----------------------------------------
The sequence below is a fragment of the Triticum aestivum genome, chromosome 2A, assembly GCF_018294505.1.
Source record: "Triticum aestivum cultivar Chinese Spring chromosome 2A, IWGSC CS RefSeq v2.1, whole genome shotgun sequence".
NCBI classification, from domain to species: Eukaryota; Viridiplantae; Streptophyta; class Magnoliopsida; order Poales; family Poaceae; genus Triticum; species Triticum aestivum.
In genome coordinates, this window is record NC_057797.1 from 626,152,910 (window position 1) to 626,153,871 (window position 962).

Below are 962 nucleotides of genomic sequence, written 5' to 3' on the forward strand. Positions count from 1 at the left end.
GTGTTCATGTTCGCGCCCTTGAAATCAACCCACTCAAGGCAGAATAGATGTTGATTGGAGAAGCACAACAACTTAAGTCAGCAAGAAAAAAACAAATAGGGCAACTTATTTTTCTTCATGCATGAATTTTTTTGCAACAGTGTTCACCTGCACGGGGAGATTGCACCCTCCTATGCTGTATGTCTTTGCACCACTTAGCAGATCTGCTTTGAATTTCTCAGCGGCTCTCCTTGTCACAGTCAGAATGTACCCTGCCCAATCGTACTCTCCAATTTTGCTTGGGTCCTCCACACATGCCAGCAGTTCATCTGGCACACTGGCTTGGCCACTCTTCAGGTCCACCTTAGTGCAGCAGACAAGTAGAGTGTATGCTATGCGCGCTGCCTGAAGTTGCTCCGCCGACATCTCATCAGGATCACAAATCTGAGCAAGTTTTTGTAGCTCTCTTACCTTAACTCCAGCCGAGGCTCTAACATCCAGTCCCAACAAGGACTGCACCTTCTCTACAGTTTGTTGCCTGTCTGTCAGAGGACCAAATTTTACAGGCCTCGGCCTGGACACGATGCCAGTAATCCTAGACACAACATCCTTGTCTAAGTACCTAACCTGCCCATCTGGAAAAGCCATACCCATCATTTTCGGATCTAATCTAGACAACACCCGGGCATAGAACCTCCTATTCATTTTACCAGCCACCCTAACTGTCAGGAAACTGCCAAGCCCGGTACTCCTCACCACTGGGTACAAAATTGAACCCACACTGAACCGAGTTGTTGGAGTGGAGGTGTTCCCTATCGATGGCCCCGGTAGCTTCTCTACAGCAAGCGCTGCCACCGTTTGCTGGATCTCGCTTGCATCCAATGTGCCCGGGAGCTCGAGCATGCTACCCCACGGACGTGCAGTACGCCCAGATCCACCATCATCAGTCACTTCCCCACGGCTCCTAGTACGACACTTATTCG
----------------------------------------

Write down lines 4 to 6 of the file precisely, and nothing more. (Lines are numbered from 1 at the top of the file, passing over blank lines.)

In genome coordinates, this window is record NC_057797.1 from 626,152,910 (window position 1) to 626,153,871 (window position 962).

Below are 962 nucleotides of genomic sequence, written 5' to 3' on the forward strand. Positions count from 1 at the left end.
GTGTTCATGTTCGCGCCCTTGAAATCAACCCACTCAAGGCAGAATAGATGTTGATTGGAGAAGCACAACAACTTAAGTCAGCAAGAAAAAAACAAATAGGGCAACTTATTTTTCTTCATGCATGAATTTTTTTGCAACAGTGTTCACCTGCACGGGGAGATTGCACCCTCCTATGCTGTATGTCTTTGCACCACTTAGCAGATCTGCTTTGAATTTCTCAGCGGCTCTCCTTGTCACAGTCAGAATGTACCCTGCCCAATCGTACTCTCCAATTTTGCTTGGGTCCTCCACACATGCCAGCAGTTCATCTGGCACACTGGCTTGGCCACTCTTCAGGTCCACCTTAGTGCAGCAGACAAGTAGAGTGTATGCTATGCGCGCTGCCTGAAGTTGCTCCGCCGACATCTCATCAGGATCACAAATCTGAGCAAGTTTTTGTAGCTCTCTTACCTTAACTCCAGCCGAGGCTCTAACATCCAGTCCCAACAAGGACTGCACCTTCTCTACAGTTTGTTGCCTGTCTGTCAGAGGACCAAATTTTACAGGCCTCGGCCTGGACACGATGCCAGTAATCCTAGACACAACATCCTTGTCTAAGTACCTAACCTGCCCATCTGGAAAAGCCATACCCATCATTTTCGGATCTAATCTAGACAACACCCGGGCATAGAACCTCCTATTCATTTTACCAGCCACCCTAACTGTCAGGAAACTGCCAAGCCCGGTACTCCTCACCACTGGGTACAAAATTGAACCCACACTGAACCGAGTTGTTGGAGTGGAGGTGTTCCCTATCGATGGCCCCGGTAGCTTCTCTACAGCAAGCGCTGCCACCGTTTGCTGGATCTCGCTTGCATCCAATGTGCCCGGGAGCTCGAGCATGCTACCCCACGGACGTGCAGTACGCCCAGATCCACCATCATCAGTCACTTCCCCACGGCTCCTAGTACGACACTTATTCG